I am running Ubuntu 15.04 and have a standard installation of nginx (apt-get install nginx) running.

Everything is running fine but I notice that the nginx logs are being rotated but nginx carries on outputting to the same log file e.g. /var/log/nginx/error.log is empty yet /var/log/nginx/error.log.1 is getting stuff written to it.

Of course if I restart nginx the regular log file starts to get written to. Is there a bug somewhere in the logrotate script? Does it need to restart nginx on a rotate ?

3 Answers 3


You are running Ubuntu version 15.

Yes, you could muck around with logrotate and with script snippets as in the other answers. But you are running Ubuntu version 15. On your operating system services are run under systemd, which by default captures their standard error and syslog outputs and handles the logging. There's no need for nginx to be writing to that error.log file in the first place. There's no need for logrotate at all.

Other answers and the comments beneath them may cause you to look at /etc/init.d/nginx perhaps. Don't. That file is irrelevant. You are running Ubuntu version 15. The relevant file, as provided right out of the box in the Ubuntu nginx-common package, is /lib/systemd/system/nginx.service which is what systemd will be using, completely ignoring the old /etc/init.d/nginx file which is entirely overridden by a proper systemd service unit file.

Other answers might lead you to look at /etc/logrotate.d/nginx as well. You might be mystified by the contradiction between what you can clearly see there, trying to run the old System 5 rc script with a non-standard invoke-rc.d subcommand, and the claim that there's no postrotate stanza. But again, simply don't. Don't focus on these logrotate control stanzas in the first place. You are running Ubuntu version 15 with a package that has a system unit already and isn't using System 5 rc scripts on your operating system, and a service manager that logs service output.

Two steps to doing things the systemd way:

Configure nginx more appropriately.

Your nginx service needs to be told to simply write its log to its standard error. As a bonus, you can send your access log to the journal via syslog, which systemd also intercepts.

This is done with nginx global configuration directives and http module directives. Specifically:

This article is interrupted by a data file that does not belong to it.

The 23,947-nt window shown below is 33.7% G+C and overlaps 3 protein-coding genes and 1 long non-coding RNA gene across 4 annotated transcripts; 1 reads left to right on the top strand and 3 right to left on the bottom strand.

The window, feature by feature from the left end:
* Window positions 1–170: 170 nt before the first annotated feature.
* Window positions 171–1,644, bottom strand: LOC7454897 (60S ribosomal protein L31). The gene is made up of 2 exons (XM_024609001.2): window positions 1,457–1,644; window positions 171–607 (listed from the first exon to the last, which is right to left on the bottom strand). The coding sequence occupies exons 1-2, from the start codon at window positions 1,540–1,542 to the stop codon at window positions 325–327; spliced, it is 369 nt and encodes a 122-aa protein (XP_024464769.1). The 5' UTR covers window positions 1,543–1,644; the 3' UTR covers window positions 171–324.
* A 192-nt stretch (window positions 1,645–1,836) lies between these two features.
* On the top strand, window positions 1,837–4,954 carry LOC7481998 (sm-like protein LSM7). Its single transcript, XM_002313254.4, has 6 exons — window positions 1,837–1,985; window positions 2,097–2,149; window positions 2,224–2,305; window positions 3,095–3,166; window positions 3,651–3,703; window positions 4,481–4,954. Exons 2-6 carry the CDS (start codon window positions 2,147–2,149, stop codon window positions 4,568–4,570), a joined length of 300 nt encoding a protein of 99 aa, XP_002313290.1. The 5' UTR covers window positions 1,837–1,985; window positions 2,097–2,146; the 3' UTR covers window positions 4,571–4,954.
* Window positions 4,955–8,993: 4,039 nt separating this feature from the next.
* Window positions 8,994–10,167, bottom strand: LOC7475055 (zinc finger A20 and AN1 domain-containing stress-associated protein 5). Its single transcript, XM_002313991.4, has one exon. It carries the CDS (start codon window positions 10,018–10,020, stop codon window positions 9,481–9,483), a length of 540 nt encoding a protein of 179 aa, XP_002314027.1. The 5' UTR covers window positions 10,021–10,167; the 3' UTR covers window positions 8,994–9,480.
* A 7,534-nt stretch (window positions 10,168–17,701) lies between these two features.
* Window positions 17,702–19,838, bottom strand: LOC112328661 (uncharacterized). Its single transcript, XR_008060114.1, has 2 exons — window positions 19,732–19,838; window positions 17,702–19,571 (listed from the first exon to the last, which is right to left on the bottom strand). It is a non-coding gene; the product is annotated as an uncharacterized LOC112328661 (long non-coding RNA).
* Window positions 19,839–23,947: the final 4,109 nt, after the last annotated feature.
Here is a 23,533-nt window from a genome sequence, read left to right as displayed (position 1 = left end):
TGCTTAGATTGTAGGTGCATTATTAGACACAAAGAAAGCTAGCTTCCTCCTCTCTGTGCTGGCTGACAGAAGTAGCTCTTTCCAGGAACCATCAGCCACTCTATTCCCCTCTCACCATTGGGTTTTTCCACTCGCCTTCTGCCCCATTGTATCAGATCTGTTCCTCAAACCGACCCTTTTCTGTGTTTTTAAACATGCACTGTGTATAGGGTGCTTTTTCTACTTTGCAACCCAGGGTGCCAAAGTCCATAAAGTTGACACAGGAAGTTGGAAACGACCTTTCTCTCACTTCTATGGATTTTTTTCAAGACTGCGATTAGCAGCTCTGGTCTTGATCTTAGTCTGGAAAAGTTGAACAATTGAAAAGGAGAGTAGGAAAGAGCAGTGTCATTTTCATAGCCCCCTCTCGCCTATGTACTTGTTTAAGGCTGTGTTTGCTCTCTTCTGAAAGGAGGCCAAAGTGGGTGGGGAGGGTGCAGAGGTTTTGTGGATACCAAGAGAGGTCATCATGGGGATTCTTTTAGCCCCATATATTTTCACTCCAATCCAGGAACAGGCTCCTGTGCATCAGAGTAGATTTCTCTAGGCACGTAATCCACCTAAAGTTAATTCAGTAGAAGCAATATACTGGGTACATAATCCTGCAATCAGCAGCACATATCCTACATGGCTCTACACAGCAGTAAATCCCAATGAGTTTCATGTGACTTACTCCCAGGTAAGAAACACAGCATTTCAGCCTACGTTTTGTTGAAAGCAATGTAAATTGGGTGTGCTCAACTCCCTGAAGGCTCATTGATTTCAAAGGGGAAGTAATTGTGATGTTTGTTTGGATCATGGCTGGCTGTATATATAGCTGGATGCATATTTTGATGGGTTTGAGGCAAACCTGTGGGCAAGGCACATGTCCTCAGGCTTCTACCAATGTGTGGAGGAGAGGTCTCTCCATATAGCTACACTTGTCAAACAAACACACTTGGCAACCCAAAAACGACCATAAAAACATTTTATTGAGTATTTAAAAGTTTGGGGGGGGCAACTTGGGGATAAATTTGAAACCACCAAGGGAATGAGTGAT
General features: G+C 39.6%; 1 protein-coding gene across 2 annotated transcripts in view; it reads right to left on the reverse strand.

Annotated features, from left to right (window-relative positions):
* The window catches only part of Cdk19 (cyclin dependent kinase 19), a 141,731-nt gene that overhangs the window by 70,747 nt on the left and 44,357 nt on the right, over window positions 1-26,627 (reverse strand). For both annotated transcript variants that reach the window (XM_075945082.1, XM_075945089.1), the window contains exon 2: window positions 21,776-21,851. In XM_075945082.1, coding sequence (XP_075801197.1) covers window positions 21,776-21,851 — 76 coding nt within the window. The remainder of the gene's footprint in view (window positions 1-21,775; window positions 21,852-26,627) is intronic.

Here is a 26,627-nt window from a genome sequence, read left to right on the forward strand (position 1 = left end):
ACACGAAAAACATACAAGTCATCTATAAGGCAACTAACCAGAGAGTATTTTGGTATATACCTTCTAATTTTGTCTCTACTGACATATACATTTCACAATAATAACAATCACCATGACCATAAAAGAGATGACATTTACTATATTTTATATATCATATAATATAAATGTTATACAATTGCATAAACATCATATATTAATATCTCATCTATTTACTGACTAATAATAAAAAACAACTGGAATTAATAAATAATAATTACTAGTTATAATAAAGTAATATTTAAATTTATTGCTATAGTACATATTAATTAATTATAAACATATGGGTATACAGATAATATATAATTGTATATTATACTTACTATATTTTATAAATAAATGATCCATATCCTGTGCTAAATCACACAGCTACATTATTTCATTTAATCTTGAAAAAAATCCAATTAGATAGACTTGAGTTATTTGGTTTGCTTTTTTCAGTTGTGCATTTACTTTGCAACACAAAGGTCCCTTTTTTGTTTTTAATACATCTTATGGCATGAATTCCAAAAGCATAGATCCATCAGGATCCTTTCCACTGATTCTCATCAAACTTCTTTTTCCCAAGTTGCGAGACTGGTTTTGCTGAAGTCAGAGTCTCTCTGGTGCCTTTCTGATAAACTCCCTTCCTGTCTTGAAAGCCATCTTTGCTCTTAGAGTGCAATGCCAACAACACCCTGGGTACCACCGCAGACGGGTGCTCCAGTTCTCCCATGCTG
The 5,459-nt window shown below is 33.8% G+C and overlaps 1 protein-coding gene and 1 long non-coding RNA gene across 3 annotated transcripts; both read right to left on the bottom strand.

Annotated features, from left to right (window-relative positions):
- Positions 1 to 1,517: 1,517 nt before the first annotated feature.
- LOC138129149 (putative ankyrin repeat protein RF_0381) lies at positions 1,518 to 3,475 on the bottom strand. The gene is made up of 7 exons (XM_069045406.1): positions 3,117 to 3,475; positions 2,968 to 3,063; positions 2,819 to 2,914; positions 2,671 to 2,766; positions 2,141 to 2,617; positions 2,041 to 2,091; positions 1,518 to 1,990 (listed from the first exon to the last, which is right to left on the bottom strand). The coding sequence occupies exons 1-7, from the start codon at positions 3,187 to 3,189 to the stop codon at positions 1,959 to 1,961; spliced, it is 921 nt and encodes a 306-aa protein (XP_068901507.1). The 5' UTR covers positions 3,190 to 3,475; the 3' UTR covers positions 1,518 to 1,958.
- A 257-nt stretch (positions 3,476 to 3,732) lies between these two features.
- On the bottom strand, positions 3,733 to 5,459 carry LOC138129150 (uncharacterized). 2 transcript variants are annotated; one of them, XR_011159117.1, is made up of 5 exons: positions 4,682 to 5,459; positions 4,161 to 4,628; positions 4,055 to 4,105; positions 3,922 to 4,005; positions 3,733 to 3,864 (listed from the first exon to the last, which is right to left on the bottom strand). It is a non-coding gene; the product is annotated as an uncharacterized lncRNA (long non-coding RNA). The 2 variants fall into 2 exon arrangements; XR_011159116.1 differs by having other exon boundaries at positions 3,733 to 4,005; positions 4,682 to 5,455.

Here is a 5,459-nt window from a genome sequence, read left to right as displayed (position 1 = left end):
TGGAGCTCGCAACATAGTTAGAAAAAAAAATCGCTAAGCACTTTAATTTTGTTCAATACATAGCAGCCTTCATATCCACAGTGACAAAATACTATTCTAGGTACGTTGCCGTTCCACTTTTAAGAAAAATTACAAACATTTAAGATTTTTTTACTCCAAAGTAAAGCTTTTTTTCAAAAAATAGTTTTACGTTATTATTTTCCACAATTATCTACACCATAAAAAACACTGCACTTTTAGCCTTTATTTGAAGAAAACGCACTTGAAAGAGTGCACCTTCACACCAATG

• error_log stderr ;
  • access_log syslog:server=unix:/dev/log ;

You either change your nginx.conf file to say these as this person did, or do what Alexander Kuznecov did here and change your nginx.service unit file to pass (global) directives on the nginx command line:

ExecStart=/usr/bin/nginx -g 'daemon on; error_log stderr; master_process on;'

Forget about logrotate entirely.

systemd puts the standard output and standard error of all services into its journal. It handles the rotation of the journal files itself. There are no signals and no nginx service reloading involved at all. You can read the last few entries in the journal that are related to the service with (run as the superuser or as an adm user)

systemctl status nginx.service
You can read everything in the log from that service since the last boot with

journalctl -u nginx.service -b

  • 1
    definitely the right thing to do.. You have to be wary of things like fail2ban nginx filters and other things dependent on the log files.. But yep. Much better. I have a problem though turning on access_log to stderr. With the example above using syslog:server=unix:/dev/log; I get: nginx: [emerg] open() "/usr/share/nginx/syslog:server=unix:/dev/log" failed (2: No such file or directory) nginx: configuration file /etc/nginx/nginx.conf test failed
    – willwade
    Commented Jul 27, 2015 at 15:25
  • Does this pertain to only Ubuntu 15 and higher, or did the change come with an earlier version?
    – Sonny
    Commented Feb 2, 2016 at 17:05
  • See the operating system's own release notes, and the many items here on Ask Ubuntu such as askubuntu.com/questions/613366 .
    – JdeBP
    Commented Feb 4, 2016 at 7:19
  • upvoted! any ideas for 18.04
    – PirateApp
    Commented Aug 27, 2019 at 5:59

The reason nginx is writing to the rotated file is a missing postrotate section in the logrotate file for nginx to reload the configuration of nginx.

logrotate has renamed the file all right but renaming does not closes or changes the file descriptor (kernel internally maintains a descriptor table that demonstrates all open files by file handles or descriptors), the file handle remains the same as it was previously. So the nginx process will keep on dumping to the same file handle (the rotated one) rather than the newly created file.

To solve this issue, add a postrotate section in the logrotate configuration file to reload the configuration file of nginx.

For example, here is the postrotate section of /etc/logrotate.d/apache2:

            if /etc/init.d/apache2 status > /dev/null ; then \
                /etc/init.d/apache2 reload > /dev/null; \
  • @Arronical I have not used nginx so i am not sure but the concept is generic..
    – heemayl
    Commented May 28, 2015 at 15:22

Create a file /etc/logrotate.d/nginx with the following content. Works on debian at least. Your mileage may vary

/var/log/nginx/*.log {
    rotate 99
    create 0640 www-data adm
        /bin/kill -USR1 `cat /run/nginx.pid 2>/dev/null` 2>/dev/null || true

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